In general, I have avoided doing this, mostly because I find it hard not to cringe when I read my old work, whether it's an old blog post, an actual edited, published book, or one of those obnoxious Facebook "memories"--an emo song lyric, a thinly-veiled yet vague reference to whatever incredibly specific drama I found myself embroiled in and/or caused, or a joke I thought was hysterically funny fifteen years ago, but which absolutely did not stand the test of time. It's so tempting to look away, to shut my laptop, to pretend I never was the person who had those silly thoughts, who wrote that deeply imperfect thing, who thought it was a good idea to share it with the world.
Lately though, I've found that, as I've aged, branched out to work on other things, settled fully into nearly a decade of marriage, birthed and raised children, etc., some of my memories of those early days have begun to fade together into one big, soft bundle of post-college-early-adulthood mush. Suddenly, I find myself eager to conjure them, in all their clunky, awkward, sad, or embarrassing glory. As my identity coalesces into this newly mid-life, wife/mom, fine-lines-and-wrinkles version of itself, love it though I do, I don't want all the previous ones to end up on the cutting room floor. I don't want to be the same person I was when I was nineteen, or twenty-four, or twenty-nine, but I don't want her to be entirely lost to time, either.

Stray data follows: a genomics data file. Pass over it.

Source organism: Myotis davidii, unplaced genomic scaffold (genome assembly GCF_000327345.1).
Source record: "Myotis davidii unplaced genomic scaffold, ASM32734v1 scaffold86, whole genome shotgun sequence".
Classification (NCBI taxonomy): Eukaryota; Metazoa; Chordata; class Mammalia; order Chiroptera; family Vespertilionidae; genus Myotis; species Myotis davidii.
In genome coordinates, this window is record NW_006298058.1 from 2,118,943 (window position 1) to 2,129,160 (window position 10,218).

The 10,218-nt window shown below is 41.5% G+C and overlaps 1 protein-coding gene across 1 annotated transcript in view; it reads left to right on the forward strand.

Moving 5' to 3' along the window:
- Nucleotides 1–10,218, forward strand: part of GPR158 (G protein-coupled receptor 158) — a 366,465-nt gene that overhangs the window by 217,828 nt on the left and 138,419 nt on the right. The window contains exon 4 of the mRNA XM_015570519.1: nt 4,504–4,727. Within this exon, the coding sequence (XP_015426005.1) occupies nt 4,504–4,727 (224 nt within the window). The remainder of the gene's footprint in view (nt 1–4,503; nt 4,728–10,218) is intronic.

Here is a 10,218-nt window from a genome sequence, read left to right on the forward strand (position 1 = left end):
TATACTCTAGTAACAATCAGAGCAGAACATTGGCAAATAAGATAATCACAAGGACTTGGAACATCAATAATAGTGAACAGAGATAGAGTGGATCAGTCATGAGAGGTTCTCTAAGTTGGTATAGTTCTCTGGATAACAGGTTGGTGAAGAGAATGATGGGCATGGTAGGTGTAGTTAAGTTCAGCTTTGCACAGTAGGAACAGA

One thing about having kids is that you become increasingly aware that, while many of the people around you might know who you are, fewer and fewer people know who you actually are, and in the process, you start to forget too. You are Mom. You are Mommy. You are so-and-so's mom. Your children find out you have a first name other than what they call you and they think it's absolutely hysterical and maybe a little bit upsetting, which is how it sometimes feels when you remember the time before they existed, when you were someone else.
Another thing about having kids, is that, while your children are absolutely their own unique and wonderful selves, there's no escaping the fact that, probably, they'll inherit at least a few of your own traits. And sometimes, if you're lucky, one of those traits will be something you've never liked about yourself. Something you tried desperately to hide from the world when you were young, or maybe even after you grew up. Maybe even now. But in your own beautiful, perfect, amazing kid, that terrible, awful thing suddenly doesn't seem so terrible or awful. In your child, not only do you accept it as part of who he or she is, you actually love it about them. You see how it fits into the whole picture of who they are--maybe even how it makes them better, and you're grateful for it, because you wouldn't want them to be any other way, and suddenly, you wonder why you were so committed to hating those things in yourself.
For years I've been hearing that, as you get older, you stop giving so many fucks. Like, the morning you turn forty, you're reborn as fearless, headstrong and unconcerned with what anyone thinks about you, but I think that, for me at least, it's a bit more subtle. It's not that you stop caring what anyone thinks, it's that, you officially realize that time is not slowing down, and you might as well learn to like yourself, because what point is there in living any other way? This annoys your inner critic and makes it harder for outer ones to hurt you, which makes it seem like you care less, but actually, it's that you care a lot more. You don't lose the fucks, you just reallocate them to better places.